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China’s Chang’e 6 Moon Mission Is a Game Changer 

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China’s Chang’e 6 Moon Mission Is a Game Changer 

China’s bid to return lunar samples from the far side of the Moon will have long-term strategic and geopolitical implications.

China’s Chang’e 6 Moon Mission Is a Game Changer 

This file photo provided on Jan. 12, 2019, by the China National Space Administration via Xinhua News Agency shows the lunar lander of the Chang’e-4 probe in a photo taken by the rover Yutu-2 on Jan. 11.

Credit: China National Space Administration/Xinhua News Agency via AP, File

On May 3, China launched the Chang’e 6 lunar sample return mission. This mission aims to scoop up 2 kilograms of lunar rocks and soil from the lunar far side and bring it back to Earth. This 53-day lunar mission, which has already entered lunar orbit, is one of the most challenging missions undertaken by China, particularly because it targets the South Pole, Aitkin basin of the Moon. 

The challenges are manifold: Chang’e 6 carries an orbiter, a lander, an ascender, and a reentry module, specifically targeting the southern portion of the Apollo crater, which is about 490 kilometers in diameter. The site was chosen due to its rich variety of rocks, which will help collect a diverse set of samples. For the mission to succeed, the robotic arm must extend from the lander within 48 hours of landing, drill a borehole into the ground, and seal the collected samples in a container. 

Wu Weiren, the chief designer of China’s lunar exploration program, highlighted the risks, stating, “Collecting and returning samples from the far side of the moon is an unprecedented feat…  the mission is very difficult and risky.” But he also stressed the importance of the mission: “Now we know very little about the Moon’s far side. If the Chang’e-6 mission can achieve its goal, it will provide scientists with the first direct evidence to understand the environment and material composition of the far side of the Moon, which is of great significance…”

While China has already accomplished a near-side lunar sample return with the Chang’e 5, a far-side sample return has the added challenge of communications to Earth. Specifically for this purpose, China launched the Queqiao 2 (Magpie Bridge 2) relay satellite in March 2024 and placed it in a lunar elliptical orbit, to support communications from the Chang’e 6. The far side of the Moon faces away from Earth and that is why there is the requirement of this added communication infrastructure. 

The Chang’e 4 that landed on the far side in 2019 utilized the Queqiao 1 relay satellite that China placed in Earth-Moon Largrange-2 Halo Orbit, about 455,000 km away from Earth. This system of relay satellites has been designed to support China’s ambitious plans of a cislunar communication infrastructure that will not only support future lunar missions – the Chang’e 7 and Chang’e 8, aimed at surveying the lunar far side for the establishment of a lunar base by 2036 – but also go on to help develop cislunar space situational awareness. The entire design for China’s cislunar logistics and communication infrastructure, long in planning, has now entered the implementation phase. 

There are major strategic and geopolitical implications of China’s Chang’e 6 mission. As I have written here earlier, China’s quest to develop long-term sustainable capacities for a permanent presence on the Moon would accomplish several vital things. It would enable China to develop lunar capacities to access the resources on the Moon like water-ice, helium 3, and rare Earth minerals like platinum and titanium. It would demonstrate China’s growth and maturity as a space power and cement China’s attractiveness as an international partner in difficult space missions. It would showcase the Chinese Communist Party (CCP) as an innovative and science-driven party to both internal and external audiences.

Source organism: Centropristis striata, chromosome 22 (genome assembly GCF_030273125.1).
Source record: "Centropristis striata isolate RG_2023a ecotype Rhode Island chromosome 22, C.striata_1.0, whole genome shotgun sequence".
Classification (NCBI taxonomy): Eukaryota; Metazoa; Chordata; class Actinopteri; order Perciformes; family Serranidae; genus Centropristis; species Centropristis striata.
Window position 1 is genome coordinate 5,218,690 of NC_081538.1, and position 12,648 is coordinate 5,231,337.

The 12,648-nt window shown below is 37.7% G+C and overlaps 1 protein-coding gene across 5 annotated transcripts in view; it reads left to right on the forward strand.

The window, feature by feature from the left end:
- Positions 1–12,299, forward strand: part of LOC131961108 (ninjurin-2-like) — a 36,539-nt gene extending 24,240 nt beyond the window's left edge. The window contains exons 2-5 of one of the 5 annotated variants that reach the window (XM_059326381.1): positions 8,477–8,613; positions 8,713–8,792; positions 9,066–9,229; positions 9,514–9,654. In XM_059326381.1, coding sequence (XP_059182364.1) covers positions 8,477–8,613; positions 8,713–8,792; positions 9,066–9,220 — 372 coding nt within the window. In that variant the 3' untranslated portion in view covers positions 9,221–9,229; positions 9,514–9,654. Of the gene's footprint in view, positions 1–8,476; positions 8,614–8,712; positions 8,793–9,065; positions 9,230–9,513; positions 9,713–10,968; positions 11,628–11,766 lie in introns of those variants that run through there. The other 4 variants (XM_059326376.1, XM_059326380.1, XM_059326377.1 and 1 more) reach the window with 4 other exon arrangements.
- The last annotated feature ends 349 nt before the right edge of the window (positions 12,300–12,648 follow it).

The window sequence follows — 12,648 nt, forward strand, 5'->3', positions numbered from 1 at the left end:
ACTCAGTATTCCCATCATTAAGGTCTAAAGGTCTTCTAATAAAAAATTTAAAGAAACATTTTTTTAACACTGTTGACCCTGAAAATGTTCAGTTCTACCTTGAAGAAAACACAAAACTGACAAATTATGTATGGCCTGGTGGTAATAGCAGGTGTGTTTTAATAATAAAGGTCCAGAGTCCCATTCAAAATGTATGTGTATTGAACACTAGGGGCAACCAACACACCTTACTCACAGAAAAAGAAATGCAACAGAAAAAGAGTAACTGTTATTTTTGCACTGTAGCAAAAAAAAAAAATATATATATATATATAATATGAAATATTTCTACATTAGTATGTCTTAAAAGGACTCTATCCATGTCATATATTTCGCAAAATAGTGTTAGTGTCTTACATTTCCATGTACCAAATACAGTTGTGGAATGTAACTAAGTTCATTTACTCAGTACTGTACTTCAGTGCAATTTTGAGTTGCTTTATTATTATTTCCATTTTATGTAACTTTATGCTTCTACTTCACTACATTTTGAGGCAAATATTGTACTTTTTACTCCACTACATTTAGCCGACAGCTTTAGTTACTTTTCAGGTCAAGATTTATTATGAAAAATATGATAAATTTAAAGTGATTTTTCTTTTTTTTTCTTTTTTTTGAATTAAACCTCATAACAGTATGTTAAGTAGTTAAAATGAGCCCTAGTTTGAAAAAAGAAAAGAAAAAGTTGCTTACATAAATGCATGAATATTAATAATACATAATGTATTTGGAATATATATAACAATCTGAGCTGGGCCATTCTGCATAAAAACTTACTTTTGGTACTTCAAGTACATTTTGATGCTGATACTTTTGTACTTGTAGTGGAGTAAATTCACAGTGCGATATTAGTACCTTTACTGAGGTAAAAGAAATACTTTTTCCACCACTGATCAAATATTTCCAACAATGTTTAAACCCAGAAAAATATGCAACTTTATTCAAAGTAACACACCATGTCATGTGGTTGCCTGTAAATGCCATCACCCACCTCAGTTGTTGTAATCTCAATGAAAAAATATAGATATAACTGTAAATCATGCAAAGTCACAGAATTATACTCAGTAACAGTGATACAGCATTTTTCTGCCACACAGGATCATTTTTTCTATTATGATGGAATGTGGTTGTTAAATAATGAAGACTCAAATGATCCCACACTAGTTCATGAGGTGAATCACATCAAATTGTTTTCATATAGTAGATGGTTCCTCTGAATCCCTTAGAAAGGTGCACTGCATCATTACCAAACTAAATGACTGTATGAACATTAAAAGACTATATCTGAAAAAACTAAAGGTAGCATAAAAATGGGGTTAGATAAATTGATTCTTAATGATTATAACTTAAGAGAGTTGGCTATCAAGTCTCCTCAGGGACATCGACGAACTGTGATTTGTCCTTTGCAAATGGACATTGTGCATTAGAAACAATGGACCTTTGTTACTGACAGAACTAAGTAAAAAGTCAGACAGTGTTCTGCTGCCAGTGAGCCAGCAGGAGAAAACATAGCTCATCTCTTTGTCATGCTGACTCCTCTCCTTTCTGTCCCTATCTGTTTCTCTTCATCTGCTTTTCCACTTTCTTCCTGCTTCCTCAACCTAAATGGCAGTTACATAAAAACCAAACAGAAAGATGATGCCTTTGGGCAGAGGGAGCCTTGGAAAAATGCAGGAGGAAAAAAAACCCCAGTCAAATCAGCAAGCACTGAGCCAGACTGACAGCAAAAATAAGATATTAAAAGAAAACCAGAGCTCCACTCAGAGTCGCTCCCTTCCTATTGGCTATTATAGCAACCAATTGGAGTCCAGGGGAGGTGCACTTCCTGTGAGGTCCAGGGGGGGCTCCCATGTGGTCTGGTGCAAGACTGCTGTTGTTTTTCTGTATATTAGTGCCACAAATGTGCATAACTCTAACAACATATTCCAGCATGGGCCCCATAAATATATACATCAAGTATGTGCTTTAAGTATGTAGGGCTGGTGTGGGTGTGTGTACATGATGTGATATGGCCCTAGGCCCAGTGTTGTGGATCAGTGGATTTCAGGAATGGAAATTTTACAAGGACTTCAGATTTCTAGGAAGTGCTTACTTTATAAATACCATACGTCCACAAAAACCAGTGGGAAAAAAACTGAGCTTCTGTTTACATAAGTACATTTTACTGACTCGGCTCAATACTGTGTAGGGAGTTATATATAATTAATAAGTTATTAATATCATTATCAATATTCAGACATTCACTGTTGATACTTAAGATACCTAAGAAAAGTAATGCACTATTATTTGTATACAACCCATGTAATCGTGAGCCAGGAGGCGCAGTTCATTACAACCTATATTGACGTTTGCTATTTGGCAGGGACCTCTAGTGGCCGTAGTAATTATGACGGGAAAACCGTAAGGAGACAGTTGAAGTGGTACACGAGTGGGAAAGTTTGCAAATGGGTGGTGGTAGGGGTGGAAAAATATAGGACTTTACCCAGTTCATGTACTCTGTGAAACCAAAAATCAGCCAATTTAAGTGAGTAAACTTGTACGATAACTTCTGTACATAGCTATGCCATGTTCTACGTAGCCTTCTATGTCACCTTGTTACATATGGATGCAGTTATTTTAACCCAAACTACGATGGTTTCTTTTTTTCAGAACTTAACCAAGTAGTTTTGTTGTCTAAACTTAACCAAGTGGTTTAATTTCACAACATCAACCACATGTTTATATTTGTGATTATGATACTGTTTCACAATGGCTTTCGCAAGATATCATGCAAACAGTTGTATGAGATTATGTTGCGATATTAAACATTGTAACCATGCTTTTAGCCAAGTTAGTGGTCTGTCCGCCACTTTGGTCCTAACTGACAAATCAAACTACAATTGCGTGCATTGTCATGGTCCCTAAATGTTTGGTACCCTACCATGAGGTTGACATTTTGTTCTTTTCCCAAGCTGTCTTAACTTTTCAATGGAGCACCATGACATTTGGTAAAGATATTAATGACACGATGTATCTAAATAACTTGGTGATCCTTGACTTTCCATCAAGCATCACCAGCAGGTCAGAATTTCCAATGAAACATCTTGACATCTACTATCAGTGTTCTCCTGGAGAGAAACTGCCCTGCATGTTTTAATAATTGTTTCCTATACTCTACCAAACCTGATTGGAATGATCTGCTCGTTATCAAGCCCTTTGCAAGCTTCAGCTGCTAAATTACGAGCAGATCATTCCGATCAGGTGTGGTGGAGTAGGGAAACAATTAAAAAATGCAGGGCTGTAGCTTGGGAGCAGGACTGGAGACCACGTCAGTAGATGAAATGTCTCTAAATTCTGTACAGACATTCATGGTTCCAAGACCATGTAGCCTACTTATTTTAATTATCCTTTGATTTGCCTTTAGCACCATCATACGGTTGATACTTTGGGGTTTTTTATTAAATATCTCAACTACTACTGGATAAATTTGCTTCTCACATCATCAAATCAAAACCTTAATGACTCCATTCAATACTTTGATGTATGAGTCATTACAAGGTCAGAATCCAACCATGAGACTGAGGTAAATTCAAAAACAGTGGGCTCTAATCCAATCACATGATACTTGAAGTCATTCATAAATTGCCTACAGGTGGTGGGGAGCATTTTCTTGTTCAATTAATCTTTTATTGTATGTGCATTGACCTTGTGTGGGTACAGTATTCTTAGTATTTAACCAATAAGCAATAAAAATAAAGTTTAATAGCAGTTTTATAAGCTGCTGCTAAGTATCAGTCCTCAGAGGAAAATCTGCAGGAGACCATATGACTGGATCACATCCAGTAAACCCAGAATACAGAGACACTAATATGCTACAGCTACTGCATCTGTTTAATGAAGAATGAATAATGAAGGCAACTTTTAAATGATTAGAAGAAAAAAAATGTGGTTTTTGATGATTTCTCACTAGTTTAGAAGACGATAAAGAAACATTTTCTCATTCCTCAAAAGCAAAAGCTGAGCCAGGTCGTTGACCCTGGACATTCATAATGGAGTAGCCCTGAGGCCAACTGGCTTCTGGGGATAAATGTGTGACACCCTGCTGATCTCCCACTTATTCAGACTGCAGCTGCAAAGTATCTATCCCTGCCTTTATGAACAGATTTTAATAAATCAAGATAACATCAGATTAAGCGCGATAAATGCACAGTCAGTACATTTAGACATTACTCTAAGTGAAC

In the last few years, since the 2019 Chang’e 4 and 2020 Chang’e 5 missions, China’s lunar missions have generated even deeper strategic and geopolitical implications.

First, demonstrating highly visible and difficult missions to the Moon, will offer enormous credibility and momentum to China’s lunar ambitions and timelines, especially if Chang’e 6 goes on to successfully collect the lunar samples, transfer them to the ascender, and then autonomously transfer it to the return capsule. The fact that China launched the Chang’e 6 on schedule adds reliability to its timelines for future planned missions: the Chang’e 7 (2026), Chang’e 8 (2028), a human mission to the Moon (2030), and the establishment of a permanent lunar base (2036). 

China’s successes galvanize an entire space ecosystem within the country – one that includes not only state-funded space institutions but also commercial space ventures , supported by a vibrant investor platform. China has seen growing venture capital investments in key space technologies, like major Low Earth and Medium Earth satellite constellations that support high-speed satellite internet (launched by Huawei, G60, and Guowang), as well as reusable launch capabilities. Clear timelines have been stated for those missions as well.

The fusion between scientific endeavors and the CCP’s national strategy is clear. In April, based on all the data collected on the Moon so far from the Chang’e missions (1-5), the Institute of Geochemistry of the Chinese Academy of Sciences (CAS) released a Geologic Atlas of the Moon, available in Chinese and English. As per Ouyang Ziyuan, one of the foremost space scientists and the force behind China’s lunar program, “The geologic atlas of the moon is of great significance for studying the evolution of the moon, selecting the site for a future lunar research station and utilizing lunar resources” (emphasis added).

This lunar atlas has been developed since 2012 by Ouyang, Liu Jianzhong, and a team of scientists within CAS in an effort to provide scientific lunar data that is far more advanced than NASA’s lunar data gathered during the Apollo years. As stated by Liu, a senior researcher from the Institute of Geochemistry of the CAS, “The lunar geologic maps published during the Apollo era have not been changed for about half a century, and are still being used for lunar geological research. With the improvements of lunar geologic studies, those old maps can no longer meet the needs of future scientific research and lunar exploration.”